J Integr Plant Biol. ›› 2014, Vol. 56 ›› Issue (1): 88-100.DOI: 10.1111/jipb.12110

• Research Articles • Previous Articles     Next Articles

Iron deprivation results in a rapid but not sustained increase of the expression of genes involved in iron metabolism and sulfate uptake in tomato (Solanum lycopersicum L.) seedlings

Anna Rita Paolacci1, Silvia Celletti1, Giulio Catarcione1, Malcolm J. Hawkesford2, Stefania Astolfi1* and Mario Ciaffi1   

  1. 1DAFNE, University of Tuscia, via S.C. de Lellis, Viterbo, Italy
    2Rothamsted Research, West Common, Harpenden, Hertfordshire, United Kingdom
  • Received:2013-07-10 Accepted:2013-09-17 Published:2013-11-25
  • About author:*Corresponding author Tel: +39 0761 357337; Fax: +39 0761 357242; E-mail: sastolfi@unitus.it

Abstract:

Characterization of the relationship between sulfur and iron in both Strategy I and Strategy II plants, has proven that low sulfur availability often limits plant capability to cope with iron shortage. Here it was investigated whether the adaptation to iron deficiency in tomato (Solanum lycopersicum L.) plants was associated with an increased root sulfate uptake and translocation capacity, and modified dynamics of total sulfur and thiols accumulation between roots and shoots. Most of the tomato sulfate transporter genes belonging to Groups 1, 2, and 4 were significantly upregulated in iron-deficient roots, as it commonly occurs under S-deficient conditions. The upregulation of the two high affinity sulfate transporter genes, SlST1.1 and SlST1.2, by iron deprivation clearly suggests an increased root capability to take up sulfate. Furthermore, the upregulation of the two low affinity sulfate transporter genes SlST2.1 and SlST4.1 in iron-deficient roots, accompanied by a substantial accumulation of total sulfur and thiols in shoots of iron-starved plants, likely supports an increased root-to-shoot translocation of sulfate. Results suggest that tomato plants exposed to iron-deficiency are able to change sulfur metabolic balance mimicking sulfur starvation responses to meet the increased demand for methionine and its derivatives, allowing them to cope with this stress.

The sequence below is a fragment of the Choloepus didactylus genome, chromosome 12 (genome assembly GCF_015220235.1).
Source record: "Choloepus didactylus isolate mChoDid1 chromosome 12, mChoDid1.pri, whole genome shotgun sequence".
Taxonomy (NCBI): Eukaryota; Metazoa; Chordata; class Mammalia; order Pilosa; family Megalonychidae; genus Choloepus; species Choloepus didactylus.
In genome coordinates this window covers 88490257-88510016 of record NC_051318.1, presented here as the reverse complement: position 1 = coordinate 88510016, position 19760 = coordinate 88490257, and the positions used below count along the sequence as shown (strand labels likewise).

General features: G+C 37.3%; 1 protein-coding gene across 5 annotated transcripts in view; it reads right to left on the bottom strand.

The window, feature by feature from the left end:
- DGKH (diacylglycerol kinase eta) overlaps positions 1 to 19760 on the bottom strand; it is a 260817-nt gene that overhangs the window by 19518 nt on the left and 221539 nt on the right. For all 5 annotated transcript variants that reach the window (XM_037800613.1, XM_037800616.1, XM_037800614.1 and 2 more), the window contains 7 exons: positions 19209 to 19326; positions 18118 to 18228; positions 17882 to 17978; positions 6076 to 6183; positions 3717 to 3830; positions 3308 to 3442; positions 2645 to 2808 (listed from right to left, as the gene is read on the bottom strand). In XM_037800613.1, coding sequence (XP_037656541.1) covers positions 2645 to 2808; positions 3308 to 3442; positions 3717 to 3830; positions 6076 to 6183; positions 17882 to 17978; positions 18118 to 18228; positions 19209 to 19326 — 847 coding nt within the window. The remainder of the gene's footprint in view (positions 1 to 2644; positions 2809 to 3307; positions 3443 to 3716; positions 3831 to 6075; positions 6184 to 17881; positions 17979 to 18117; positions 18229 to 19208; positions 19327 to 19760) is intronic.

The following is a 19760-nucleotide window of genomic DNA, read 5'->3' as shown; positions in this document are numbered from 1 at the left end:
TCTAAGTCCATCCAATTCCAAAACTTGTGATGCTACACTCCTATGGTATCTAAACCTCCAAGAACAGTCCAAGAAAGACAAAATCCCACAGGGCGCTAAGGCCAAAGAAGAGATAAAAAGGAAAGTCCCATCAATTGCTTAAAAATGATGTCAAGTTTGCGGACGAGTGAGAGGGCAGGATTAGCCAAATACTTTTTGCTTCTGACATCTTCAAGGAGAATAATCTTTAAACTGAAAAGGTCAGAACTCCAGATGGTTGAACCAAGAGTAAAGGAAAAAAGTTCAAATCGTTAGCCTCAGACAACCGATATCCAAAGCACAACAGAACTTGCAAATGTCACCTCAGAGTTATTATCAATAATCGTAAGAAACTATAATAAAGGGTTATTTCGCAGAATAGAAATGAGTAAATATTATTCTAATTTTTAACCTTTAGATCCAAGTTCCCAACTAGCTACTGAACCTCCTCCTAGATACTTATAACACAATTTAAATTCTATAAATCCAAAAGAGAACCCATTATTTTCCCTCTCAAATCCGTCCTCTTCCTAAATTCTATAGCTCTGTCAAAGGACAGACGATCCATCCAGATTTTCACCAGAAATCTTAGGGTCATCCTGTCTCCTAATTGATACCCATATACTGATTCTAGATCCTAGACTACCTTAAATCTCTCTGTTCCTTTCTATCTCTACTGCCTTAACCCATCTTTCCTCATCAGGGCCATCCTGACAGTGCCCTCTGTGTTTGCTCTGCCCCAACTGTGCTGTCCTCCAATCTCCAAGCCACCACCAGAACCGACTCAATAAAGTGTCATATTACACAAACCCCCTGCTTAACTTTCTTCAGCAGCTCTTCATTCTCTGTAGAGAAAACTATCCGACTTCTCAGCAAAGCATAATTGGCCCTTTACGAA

Paolacci AR, Celletti S, Catarcione G, Hawkesford MJ, Astolfi S, Ciaffi M (2014) Iron deprivation results in a rapid but not sustained increase of the expression of genes involved in iron metabolism and sulfate uptake in tomato (Solanum lycopersicum L.) seedlings. J Integr Plant Biol 56: 88–100. doi: 10.1111/jipb.12110

Key words: Iron, strategy I, sulfate accumulation, sulfate transporters, tomato

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